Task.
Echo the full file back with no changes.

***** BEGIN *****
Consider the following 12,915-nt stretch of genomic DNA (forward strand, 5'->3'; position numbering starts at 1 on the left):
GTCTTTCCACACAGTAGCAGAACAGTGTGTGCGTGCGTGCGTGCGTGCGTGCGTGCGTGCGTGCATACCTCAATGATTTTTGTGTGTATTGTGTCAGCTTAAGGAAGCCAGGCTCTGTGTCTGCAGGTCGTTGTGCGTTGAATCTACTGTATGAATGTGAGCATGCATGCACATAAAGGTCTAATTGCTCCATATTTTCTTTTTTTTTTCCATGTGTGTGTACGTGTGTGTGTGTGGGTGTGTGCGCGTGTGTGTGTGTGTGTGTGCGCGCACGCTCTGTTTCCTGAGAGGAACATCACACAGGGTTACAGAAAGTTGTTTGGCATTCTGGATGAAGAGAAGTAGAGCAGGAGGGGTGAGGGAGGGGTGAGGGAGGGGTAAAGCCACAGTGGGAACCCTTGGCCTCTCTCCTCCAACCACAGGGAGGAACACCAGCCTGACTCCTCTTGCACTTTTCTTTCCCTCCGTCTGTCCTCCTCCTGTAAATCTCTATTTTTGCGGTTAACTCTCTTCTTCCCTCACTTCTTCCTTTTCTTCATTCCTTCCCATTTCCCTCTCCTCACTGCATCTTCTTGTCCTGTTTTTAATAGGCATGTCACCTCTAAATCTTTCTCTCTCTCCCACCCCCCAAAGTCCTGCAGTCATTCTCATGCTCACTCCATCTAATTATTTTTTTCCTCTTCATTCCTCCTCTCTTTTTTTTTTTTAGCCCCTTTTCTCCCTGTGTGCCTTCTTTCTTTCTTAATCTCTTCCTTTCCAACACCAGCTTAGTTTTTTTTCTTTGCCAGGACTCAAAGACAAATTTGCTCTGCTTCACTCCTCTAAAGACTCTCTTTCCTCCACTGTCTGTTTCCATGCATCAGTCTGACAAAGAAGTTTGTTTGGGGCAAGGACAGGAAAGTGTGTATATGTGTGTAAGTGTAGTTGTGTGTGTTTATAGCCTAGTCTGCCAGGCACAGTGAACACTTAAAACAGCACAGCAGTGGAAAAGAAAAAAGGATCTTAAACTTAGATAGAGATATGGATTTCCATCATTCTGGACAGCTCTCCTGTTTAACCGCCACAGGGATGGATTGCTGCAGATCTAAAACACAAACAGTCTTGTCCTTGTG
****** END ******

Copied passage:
Consider the following 12,915-nt stretch of genomic DNA (forward strand, 5'->3'; position numbering starts at 1 on the left):
GTCTTTCCACACAGTAGCAGAACAGTGTGTGCGTGCGTGCGTGCGTGCGTGCGTGCGTGCGTGCATACCTCAATGATTTTTGTGTGTATTGTGTCAGCTTAAGGAAGCCAGGCTCTGTGTCTGCAGGTCGTTGTGCGTTGAATCTACTGTATGAATGTGAGCATGCATGCACATAAAGGTCTAATTGCTCCATATTTTCTTTTTTTTTTCCATGTGTGTGTACGTGTGTGTGTGTGGGTGTGTGCGCGTGTGTGTGTGTGTGTGTGCGCGCACGCTCTGTTTCCTGAGAGGAACATCACACAGGGTTACAGAAAGTTGTTTGGCATTCTGGATGAAGAGAAGTAGAGCAGGAGGGGTGAGGGAGGGGTGAGGGAGGGGTAAAGCCACAGTGGGAACCCTTGGCCTCTCTCCTCCAACCACAGGGAGGAACACCAGCCTGACTCCTCTTGCACTTTTCTTTCCCTCCGTCTGTCCTCCTCCTGTAAATCTCTATTTTTGCGGTTAACTCTCTTCTTCCCTCACTTCTTCCTTTTCTTCATTCCTTCCCATTTCCCTCTCCTCACTGCATCTTCTTGTCCTGTTTTTAATAGGCATGTCACCTCTAAATCTTTCTCTCTCTCCCACCCCCCAAAGTCCTGCAGTCATTCTCATGCTCACTCCATCTAATTATTTTTTTCCTCTTCATTCCTCCTCTCTTTTTTTTTTTTAGCCCCTTTTCTCCCTGTGTGCCTTCTTTCTTTCTTAATCTCTTCCTTTCCAACACCAGCTTAGTTTTTTTTCTTTGCCAGGACTCAAAGACAAATTTGCTCTGCTTCACTCCTCTAAAGACTCTCTTTCCTCCACTGTCTGTTTCCATGCATCAGTCTGACAAAGAAGTTTGTTTGGGGCAAGGACAGGAAAGTGTGTATATGTGTGTAAGTGTAGTTGTGTGTGTTTATAGCCTAGTCTGCCAGGCACAGTGAACACTTAAAACAGCACAGCAGTGGAAAAGAAAAAAGGATCTTAAACTTAGATAGAGATATGGATTTCCATCATTCTGGACAGCTCTCCTGTTTAACCGCCACAGGGATGGATTGCTGCAGATCTAAAACACAAACAGTCTTGTCCTTGTG